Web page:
Cancellation of tax depreciation of intangible assets
For intangible assets acquired after 1 January 2021, tax depreciations will no longer be calculated according to article 32a of the Income Tax Act. This stipulation has been completely cancelled by the amendment. In the tax concept, the category of “intangible assets” will cease to exist. Henceforth, only “intangible assets according to legal regulations that govern accounting” will be mentioned and they will be fully governed by the rules embedded in accounting regulations. Expenses on acquiring intangible assets will be tax-eligible costs according to the amended article 24 paragraph 2 letter v) of the Income Tax Act according to accounting rules. Tax depreciation of intangible assets will therefore be set up on the level of accounting depreciation. In compliance with the transitional provisions, the new legislation can already be applied to intangible assets acquired from 1 January 2020.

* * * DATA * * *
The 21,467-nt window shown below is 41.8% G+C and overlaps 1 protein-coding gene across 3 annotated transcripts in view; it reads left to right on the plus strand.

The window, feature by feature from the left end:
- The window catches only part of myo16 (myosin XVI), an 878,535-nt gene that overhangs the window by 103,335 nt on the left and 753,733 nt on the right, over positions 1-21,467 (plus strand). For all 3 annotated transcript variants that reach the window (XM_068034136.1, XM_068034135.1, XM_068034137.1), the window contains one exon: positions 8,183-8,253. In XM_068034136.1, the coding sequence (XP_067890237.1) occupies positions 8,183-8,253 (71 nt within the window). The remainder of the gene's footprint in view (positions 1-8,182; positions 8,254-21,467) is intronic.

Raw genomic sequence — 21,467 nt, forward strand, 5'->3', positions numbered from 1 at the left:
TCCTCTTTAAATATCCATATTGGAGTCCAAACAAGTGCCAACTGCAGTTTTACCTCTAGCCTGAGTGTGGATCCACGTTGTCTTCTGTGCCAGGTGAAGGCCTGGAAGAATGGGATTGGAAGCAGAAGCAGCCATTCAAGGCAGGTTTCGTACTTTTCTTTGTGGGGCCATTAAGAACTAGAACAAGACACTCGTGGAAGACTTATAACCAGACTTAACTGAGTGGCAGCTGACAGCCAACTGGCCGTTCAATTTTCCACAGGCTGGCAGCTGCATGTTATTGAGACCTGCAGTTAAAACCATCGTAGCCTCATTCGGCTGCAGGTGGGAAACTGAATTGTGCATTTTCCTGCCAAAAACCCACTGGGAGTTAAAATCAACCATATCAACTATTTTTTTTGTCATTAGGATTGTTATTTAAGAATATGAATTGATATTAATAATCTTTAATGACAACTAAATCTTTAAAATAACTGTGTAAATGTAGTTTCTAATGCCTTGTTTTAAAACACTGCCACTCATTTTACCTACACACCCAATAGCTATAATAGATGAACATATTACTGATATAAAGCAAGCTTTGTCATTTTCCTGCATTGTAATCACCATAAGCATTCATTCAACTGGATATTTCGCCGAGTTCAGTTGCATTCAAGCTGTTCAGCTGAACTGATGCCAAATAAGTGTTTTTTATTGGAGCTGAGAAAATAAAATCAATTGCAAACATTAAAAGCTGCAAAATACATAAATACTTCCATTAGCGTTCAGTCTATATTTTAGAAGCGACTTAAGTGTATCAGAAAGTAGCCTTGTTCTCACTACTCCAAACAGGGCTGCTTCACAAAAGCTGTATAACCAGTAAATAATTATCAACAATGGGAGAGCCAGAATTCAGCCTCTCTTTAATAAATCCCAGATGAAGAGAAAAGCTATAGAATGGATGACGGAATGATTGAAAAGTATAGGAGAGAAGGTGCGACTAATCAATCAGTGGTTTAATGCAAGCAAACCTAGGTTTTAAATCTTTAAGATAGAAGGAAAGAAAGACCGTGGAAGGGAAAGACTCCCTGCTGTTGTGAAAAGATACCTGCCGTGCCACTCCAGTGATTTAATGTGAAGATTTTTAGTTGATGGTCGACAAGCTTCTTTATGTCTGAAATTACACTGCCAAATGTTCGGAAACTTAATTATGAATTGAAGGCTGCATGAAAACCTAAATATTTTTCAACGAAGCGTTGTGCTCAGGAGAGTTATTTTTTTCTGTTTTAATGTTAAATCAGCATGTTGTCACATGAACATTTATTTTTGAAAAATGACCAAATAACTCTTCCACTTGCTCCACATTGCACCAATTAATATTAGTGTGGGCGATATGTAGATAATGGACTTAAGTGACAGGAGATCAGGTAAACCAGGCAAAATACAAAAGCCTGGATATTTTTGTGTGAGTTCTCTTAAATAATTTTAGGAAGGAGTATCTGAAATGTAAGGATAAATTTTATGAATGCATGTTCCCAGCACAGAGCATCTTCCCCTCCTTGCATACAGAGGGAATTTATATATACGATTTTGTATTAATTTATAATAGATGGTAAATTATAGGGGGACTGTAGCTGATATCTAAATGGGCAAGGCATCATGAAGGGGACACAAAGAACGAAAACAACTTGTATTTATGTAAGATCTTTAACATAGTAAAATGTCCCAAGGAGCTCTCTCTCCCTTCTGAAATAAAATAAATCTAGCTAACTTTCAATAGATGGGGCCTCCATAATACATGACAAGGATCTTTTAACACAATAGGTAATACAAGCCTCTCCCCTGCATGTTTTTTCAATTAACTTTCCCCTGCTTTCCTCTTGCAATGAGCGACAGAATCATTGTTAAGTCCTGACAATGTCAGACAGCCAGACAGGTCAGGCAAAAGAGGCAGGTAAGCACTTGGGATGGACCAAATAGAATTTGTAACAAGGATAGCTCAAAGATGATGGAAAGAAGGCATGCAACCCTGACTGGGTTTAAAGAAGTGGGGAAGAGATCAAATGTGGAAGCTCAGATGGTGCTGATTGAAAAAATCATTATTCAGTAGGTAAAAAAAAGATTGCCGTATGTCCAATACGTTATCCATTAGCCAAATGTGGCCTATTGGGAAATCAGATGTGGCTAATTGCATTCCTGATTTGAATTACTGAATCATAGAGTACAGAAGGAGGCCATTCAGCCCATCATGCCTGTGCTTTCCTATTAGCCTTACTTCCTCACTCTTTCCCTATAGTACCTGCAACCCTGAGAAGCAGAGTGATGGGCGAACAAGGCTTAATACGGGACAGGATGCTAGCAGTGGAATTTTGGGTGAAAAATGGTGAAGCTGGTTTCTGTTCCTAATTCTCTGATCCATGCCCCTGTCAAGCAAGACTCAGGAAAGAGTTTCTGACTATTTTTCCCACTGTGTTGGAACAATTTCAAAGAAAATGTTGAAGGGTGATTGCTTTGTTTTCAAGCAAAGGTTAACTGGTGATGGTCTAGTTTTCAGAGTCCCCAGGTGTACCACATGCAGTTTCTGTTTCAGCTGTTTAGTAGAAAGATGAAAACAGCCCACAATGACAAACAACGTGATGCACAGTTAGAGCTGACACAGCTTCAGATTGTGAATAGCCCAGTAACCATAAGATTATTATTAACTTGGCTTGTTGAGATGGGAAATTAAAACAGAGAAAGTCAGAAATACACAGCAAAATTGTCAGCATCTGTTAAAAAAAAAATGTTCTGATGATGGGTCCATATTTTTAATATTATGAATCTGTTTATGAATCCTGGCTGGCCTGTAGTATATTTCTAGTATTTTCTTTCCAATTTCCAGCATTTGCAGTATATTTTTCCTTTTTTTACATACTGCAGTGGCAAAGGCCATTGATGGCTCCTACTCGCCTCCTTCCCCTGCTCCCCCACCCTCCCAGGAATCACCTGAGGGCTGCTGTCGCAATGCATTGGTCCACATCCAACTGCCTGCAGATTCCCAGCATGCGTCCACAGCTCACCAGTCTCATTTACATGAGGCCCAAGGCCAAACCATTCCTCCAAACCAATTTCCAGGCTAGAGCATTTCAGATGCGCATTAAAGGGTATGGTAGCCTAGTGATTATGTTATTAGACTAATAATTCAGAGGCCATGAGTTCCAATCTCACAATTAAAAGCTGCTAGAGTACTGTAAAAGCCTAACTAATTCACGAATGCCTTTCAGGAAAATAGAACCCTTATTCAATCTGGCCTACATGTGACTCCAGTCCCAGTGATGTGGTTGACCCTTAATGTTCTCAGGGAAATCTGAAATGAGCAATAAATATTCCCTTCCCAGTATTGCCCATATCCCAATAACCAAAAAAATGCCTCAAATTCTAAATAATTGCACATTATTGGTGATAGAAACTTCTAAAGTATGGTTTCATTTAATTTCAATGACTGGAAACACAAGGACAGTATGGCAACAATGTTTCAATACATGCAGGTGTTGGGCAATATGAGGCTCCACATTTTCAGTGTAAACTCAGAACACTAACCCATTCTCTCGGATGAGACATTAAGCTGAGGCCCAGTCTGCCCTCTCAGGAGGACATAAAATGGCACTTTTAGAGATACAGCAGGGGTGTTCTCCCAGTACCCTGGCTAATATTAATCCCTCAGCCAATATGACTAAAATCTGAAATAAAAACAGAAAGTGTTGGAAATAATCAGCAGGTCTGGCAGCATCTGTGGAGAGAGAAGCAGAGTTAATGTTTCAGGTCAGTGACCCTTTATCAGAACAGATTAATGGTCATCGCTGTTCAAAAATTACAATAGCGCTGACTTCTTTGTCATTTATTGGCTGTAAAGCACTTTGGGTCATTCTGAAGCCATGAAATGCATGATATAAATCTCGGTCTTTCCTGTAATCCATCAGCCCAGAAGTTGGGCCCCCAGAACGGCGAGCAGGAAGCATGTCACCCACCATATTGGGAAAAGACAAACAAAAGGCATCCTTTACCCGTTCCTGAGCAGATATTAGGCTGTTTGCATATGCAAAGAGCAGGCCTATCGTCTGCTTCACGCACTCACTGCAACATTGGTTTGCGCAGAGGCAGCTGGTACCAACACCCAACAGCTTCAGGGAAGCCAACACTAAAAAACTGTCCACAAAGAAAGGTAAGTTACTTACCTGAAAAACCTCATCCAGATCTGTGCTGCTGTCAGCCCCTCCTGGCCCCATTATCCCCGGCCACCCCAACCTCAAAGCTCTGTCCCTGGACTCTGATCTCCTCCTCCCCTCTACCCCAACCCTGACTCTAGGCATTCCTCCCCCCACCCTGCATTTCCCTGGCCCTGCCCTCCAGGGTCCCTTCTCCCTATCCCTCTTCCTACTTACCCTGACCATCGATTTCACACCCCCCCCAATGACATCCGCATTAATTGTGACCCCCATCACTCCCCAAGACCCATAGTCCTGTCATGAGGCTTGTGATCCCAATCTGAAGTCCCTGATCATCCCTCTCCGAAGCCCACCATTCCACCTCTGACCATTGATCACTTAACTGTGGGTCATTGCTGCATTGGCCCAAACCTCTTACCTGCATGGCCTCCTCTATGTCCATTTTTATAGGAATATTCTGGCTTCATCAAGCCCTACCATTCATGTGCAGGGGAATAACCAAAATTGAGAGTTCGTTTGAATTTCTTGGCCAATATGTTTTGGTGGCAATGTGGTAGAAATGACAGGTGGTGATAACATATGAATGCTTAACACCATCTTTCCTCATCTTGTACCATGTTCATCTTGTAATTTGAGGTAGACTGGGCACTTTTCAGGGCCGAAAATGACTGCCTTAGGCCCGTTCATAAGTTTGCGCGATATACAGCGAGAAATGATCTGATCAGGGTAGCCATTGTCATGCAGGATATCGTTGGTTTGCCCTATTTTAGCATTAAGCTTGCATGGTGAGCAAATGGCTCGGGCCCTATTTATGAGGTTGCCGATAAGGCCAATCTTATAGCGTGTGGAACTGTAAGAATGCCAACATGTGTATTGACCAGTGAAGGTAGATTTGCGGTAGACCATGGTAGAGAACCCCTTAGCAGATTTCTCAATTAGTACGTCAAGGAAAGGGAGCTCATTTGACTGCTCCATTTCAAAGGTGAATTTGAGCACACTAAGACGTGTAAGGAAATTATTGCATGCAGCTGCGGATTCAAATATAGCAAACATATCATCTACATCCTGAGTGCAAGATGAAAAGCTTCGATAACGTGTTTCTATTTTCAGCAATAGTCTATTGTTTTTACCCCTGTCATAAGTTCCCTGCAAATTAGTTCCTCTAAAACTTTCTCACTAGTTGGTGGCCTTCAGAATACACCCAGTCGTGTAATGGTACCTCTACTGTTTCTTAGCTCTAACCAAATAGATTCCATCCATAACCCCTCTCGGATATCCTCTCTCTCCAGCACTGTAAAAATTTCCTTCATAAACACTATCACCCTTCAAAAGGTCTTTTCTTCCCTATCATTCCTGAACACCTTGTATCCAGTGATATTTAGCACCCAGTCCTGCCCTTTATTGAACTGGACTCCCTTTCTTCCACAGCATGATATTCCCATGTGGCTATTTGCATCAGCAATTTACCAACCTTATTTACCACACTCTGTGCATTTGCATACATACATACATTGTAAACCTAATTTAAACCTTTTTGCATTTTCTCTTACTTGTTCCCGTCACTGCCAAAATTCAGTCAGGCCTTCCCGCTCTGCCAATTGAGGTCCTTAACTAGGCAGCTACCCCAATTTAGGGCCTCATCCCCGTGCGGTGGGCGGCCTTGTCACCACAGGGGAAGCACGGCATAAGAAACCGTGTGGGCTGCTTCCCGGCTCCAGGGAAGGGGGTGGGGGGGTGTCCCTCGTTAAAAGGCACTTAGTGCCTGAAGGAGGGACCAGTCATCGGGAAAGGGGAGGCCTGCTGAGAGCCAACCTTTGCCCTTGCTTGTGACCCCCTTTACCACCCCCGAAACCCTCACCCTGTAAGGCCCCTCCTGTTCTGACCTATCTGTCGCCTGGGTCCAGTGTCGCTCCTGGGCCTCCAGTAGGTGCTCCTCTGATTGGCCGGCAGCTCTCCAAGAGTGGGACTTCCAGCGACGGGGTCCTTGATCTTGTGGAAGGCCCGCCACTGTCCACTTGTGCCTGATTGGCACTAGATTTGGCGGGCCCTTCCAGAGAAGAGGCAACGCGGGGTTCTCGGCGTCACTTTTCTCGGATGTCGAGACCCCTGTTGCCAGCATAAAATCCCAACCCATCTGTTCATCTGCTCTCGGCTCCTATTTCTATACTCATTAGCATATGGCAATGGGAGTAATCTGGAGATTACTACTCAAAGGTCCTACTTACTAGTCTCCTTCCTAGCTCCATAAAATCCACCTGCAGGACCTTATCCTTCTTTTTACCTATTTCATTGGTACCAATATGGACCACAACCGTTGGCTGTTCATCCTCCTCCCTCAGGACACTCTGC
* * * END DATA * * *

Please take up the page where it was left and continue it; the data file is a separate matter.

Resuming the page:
Changes in the taxation of income from bonds
According to the amended Income Tax Act, for personal income tax payers (whether they be tax residents or non-residents) as well as for corporate income tax payers, who are tax non-residents, the income tax on ownership of bonds from sources on the territory of the Czech Republic will be withheld using a special tax rate.
The income from a bond determined as the difference between the nominal value and the price, for which the taxpayer acquired the bond, will newly be taxed in the general tax base. At the same time, if the recipient is a taxpayer, who is not a tax resident of an EU member state or another state that is part of the European Economic Area, tax reinsurance reaching 1% of the sum paid upon maturity of the bond will be applied.
For corporate income tax payers, who are tax residents of the Czech Republic, taxation of bond-related income does not change in any way, and continues to be based on the way they are captured in the accounting.